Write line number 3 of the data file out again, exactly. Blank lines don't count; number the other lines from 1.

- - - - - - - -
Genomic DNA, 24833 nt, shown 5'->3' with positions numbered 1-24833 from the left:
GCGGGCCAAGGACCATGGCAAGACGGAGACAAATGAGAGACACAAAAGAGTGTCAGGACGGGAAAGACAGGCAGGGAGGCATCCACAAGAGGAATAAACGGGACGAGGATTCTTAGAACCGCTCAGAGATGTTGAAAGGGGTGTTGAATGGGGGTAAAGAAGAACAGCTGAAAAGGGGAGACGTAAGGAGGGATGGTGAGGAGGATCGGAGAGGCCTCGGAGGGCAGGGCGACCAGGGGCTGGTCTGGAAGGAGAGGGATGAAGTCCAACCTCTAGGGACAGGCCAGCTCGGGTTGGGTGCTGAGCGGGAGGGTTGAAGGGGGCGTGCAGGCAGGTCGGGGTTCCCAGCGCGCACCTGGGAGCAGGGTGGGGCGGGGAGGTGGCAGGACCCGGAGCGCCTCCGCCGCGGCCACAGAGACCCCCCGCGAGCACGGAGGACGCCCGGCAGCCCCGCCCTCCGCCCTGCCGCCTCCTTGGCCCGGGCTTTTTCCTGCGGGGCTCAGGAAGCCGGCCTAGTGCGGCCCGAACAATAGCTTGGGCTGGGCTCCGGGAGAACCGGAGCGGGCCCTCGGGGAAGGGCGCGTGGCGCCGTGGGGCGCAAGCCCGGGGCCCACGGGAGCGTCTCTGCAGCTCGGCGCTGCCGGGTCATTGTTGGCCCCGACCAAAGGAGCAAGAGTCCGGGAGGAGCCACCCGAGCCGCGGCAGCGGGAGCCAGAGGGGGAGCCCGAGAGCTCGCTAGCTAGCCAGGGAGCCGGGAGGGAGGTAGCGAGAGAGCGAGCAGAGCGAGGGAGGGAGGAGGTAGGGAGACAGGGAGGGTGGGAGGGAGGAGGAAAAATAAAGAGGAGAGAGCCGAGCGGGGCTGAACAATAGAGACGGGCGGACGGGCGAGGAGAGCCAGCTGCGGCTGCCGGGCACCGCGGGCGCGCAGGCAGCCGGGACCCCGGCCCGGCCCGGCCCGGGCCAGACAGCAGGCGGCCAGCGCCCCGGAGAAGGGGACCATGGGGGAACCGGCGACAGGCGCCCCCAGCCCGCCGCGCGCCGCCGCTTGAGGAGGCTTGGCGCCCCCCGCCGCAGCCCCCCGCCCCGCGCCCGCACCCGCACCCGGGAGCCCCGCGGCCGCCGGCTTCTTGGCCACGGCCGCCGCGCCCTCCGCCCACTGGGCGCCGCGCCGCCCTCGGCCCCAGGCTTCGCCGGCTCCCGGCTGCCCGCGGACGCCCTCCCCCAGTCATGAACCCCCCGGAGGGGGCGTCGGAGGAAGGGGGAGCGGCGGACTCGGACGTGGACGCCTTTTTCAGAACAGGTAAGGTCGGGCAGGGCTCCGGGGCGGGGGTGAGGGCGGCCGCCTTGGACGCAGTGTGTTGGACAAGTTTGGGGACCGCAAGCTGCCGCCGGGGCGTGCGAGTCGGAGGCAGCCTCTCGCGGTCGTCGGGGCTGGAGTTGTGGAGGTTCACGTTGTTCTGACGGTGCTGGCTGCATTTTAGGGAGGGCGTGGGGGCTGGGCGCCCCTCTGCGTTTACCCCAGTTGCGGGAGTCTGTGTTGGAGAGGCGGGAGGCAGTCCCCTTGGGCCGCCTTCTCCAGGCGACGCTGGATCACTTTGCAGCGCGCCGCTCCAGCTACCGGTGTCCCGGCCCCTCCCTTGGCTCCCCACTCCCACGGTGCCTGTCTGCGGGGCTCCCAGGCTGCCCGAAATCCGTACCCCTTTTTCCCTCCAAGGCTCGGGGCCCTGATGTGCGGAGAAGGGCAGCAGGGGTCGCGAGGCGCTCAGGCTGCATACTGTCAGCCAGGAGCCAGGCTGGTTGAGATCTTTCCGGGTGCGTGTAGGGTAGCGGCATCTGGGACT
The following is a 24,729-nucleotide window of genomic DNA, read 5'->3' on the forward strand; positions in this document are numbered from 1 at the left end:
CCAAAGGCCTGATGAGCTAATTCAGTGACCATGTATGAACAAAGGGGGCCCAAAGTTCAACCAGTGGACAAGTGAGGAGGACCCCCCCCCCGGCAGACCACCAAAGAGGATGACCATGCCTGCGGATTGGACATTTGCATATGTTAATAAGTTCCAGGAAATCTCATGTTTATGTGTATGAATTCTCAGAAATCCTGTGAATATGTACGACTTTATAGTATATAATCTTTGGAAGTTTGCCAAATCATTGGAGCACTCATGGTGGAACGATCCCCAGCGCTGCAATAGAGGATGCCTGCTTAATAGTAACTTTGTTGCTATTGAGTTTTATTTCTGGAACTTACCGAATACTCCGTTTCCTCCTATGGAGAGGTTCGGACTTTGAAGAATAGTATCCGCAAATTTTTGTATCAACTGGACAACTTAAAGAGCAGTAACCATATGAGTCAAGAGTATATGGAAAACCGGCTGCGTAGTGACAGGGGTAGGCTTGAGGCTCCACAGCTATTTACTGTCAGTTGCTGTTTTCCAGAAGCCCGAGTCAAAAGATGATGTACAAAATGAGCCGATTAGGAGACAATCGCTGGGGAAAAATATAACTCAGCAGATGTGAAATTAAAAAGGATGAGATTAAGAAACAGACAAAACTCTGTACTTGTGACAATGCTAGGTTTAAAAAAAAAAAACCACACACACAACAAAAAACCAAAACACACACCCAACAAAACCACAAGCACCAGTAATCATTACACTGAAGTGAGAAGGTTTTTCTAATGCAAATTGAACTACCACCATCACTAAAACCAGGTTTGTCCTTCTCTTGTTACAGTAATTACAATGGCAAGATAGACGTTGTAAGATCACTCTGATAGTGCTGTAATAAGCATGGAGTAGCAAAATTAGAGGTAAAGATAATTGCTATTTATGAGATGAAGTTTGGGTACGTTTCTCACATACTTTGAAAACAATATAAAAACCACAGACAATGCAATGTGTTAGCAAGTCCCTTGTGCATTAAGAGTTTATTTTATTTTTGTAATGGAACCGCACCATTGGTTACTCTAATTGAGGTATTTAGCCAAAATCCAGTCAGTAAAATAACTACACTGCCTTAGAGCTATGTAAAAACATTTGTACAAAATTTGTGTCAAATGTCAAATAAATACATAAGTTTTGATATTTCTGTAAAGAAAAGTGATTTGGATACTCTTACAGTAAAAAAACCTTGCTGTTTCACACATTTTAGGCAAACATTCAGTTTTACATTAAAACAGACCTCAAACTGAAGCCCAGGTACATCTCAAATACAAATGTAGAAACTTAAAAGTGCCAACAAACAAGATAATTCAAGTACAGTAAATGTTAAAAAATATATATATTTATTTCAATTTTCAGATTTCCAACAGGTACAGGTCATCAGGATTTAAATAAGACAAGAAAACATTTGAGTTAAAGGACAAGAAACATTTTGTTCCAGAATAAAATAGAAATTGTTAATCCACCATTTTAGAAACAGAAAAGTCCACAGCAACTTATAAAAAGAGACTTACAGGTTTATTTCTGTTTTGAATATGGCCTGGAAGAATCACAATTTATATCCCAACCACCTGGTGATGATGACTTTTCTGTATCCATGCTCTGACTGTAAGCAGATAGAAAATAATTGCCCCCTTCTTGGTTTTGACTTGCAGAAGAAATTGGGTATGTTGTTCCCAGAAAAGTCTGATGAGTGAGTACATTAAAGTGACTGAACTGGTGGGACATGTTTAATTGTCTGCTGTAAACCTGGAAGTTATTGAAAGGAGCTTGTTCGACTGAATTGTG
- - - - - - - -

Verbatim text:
The following is a 24,729-nucleotide window of genomic DNA, read 5'->3' on the forward strand; positions in this document are numbered from 1 at the left end: